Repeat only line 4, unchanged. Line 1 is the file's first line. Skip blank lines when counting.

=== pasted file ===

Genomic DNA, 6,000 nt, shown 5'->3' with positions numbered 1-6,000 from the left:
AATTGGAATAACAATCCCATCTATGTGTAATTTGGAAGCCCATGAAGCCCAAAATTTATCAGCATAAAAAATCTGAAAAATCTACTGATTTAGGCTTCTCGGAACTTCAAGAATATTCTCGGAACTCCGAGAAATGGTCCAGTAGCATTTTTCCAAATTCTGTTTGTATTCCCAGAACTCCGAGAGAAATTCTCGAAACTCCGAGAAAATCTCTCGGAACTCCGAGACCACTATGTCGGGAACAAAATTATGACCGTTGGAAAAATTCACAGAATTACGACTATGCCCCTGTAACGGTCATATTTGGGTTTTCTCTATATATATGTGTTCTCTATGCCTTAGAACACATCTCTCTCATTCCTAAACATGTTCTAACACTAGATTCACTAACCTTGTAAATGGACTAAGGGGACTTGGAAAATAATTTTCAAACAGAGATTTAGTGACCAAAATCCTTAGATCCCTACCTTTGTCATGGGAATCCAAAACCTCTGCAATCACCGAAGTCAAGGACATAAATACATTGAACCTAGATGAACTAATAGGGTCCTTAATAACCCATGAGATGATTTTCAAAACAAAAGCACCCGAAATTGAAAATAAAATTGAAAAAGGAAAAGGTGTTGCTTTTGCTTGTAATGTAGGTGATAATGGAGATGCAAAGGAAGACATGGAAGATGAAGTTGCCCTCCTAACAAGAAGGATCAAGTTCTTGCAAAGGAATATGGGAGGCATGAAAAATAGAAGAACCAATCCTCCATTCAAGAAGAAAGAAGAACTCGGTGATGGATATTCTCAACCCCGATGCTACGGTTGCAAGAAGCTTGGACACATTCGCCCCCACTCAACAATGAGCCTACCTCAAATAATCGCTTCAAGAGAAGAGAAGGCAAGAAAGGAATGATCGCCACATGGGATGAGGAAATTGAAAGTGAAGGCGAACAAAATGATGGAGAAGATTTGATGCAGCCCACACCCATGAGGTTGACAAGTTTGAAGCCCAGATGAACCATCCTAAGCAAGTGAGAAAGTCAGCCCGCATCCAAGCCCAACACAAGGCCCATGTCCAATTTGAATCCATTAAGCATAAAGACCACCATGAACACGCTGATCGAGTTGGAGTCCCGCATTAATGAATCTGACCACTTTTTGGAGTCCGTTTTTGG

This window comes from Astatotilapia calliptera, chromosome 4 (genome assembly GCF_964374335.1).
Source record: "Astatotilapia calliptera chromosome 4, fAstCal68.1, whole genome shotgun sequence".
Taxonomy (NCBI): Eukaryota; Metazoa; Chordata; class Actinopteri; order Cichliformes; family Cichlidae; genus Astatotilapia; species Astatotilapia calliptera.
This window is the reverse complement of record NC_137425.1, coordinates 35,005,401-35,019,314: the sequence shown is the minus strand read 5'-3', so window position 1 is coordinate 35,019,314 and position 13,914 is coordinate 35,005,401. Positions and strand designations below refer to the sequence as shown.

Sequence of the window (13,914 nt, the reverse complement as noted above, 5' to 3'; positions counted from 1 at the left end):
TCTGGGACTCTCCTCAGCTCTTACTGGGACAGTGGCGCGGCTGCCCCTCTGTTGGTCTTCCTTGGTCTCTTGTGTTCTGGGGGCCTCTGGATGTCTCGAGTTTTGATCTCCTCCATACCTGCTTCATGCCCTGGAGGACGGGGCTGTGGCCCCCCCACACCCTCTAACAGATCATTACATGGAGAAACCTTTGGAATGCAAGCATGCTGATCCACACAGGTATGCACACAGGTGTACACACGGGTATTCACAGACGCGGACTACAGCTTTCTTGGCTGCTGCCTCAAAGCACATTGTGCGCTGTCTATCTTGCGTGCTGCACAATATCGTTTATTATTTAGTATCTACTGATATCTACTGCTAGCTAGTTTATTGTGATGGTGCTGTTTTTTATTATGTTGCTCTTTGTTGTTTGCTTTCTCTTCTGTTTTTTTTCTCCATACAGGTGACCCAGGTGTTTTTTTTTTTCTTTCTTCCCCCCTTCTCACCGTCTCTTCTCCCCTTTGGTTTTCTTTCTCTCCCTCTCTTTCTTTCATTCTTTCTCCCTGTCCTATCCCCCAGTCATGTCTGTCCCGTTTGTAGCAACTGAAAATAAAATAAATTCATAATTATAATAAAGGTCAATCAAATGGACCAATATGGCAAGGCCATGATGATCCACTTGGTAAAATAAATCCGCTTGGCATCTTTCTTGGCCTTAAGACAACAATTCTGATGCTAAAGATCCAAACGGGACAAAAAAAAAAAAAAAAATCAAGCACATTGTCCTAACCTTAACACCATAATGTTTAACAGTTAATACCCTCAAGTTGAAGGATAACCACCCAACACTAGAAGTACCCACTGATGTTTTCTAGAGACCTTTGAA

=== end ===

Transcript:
Source record: "Astatotilapia calliptera chromosome 4, fAstCal68.1, whole genome shotgun sequence".